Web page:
June 16 I Tuesday
“The LORD had said to Abram,…I will make you into a great nation, and I will bless you; I will make your name great, and you will be a blessing….and all peoples on earth will be blessed through you.” —Genesis 12:1-3
When God made a covenant with Abraham that He would make his name great and bless him, it was all about what God would do. When we contrast it with the Ten Commandments that Moses received from God on Mount Sinai, the law is about what we do for God. In the New Testament, Paul compares a life of faith with a life living by the law. He says, “For all who rely on the works of the law are under a curse, as it is written: ‘Cursed is everyone who does not continue to do everything written in the Book of the Law.’ Clearly no one who relies on the law is justified before God, because ‘the righteous will live by faith’” (Galatians 3:10-11). What Paul is saying is that the law was never meant to set aside the covenant established with Abraham. In fact, it was meant to lead us to the covenant that God had established with Abraham.
The Judaizers of the time were fixed on the Mosaic laws. But Paul makes a point to contend that the tablets were not to replace what God had already established with Abraham but to lead us to God’s promises made to Abraham. Paul writes, “Before the coming of this faith, we were held in custody under the law,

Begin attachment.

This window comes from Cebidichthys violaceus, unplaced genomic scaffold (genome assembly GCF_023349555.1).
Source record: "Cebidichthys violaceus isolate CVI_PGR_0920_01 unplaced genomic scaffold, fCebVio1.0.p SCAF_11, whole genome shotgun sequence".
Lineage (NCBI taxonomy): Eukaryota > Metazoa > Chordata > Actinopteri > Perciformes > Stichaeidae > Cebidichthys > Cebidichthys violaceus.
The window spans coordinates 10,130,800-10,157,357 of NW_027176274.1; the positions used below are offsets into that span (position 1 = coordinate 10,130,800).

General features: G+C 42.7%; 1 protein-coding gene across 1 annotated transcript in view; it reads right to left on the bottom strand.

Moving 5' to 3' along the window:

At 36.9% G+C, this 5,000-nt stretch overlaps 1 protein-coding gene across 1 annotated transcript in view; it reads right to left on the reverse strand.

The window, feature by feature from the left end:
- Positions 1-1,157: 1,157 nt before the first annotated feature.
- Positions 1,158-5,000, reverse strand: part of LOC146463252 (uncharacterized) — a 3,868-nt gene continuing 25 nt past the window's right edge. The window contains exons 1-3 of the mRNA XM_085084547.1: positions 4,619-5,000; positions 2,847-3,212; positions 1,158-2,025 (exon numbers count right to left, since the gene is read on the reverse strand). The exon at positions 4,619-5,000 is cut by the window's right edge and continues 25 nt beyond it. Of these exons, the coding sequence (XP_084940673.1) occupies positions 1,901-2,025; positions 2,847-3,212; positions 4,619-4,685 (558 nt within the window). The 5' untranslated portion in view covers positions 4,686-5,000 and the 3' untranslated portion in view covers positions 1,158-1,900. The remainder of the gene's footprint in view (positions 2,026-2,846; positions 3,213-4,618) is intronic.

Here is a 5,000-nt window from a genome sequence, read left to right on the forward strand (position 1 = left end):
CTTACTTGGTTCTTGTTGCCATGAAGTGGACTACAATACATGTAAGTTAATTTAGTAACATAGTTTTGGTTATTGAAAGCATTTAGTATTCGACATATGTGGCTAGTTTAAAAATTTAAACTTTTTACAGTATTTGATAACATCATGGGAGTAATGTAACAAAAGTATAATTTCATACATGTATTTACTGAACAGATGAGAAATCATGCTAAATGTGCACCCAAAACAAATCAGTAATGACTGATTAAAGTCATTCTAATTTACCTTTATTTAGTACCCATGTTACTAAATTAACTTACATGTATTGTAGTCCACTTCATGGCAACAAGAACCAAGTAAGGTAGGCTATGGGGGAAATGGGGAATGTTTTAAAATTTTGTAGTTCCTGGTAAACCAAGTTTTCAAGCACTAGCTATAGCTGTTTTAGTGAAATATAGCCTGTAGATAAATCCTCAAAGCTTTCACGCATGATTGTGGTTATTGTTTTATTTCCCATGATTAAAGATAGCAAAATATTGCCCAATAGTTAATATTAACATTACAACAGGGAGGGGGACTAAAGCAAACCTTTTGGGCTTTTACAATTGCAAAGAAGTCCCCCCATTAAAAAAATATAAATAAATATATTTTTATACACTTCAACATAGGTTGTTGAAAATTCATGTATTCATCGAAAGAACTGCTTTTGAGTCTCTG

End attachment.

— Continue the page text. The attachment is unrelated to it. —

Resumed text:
locked up until the faith that was to come would be revealed. So the law was our guardian until Christ came that we might be justified by faith. Now that this faith has come, we are no longer under a guardian” (Galatians 3:23-25).
Paul is telling us that the whole purpose of the Mosaic Law was to be our “guardian”, which is translated from the Greek word paidagógos. The term paidagógos was used by the Romans and the Greeks to mean “a tutor”, someone who is a well-trusted servant employed in a household and tasked with supervising the life and morals of the children. The law was never meant to replace the Abrahamic covenant, the law was meant to hold us in custody and be a tutor to help us learn about who God is and about ourselves.
No matter how hard we try to keep the law, there is a sinful nature in all of us where we fall short and break the law. Even with our best efforts, we cannot do it, because the whole purpose of the law is to expose to us that we need a Saviour. Hence, the purpose of the law was actually meant to lead us to the Abrahamic promise—to the promised Seed in which all nations will be blessed—this promised Seed was Christ Jesus, Himself. We are grafted into the promise not by keeping the law but when we place our faith in the finished work of Jesus.
Prayer: Lord God, I confess that all my works fall short of keeping the law. Thank You for sending us Christ Jesus, who is the fulfilment of the law and promise You made with Abraham. Praise You!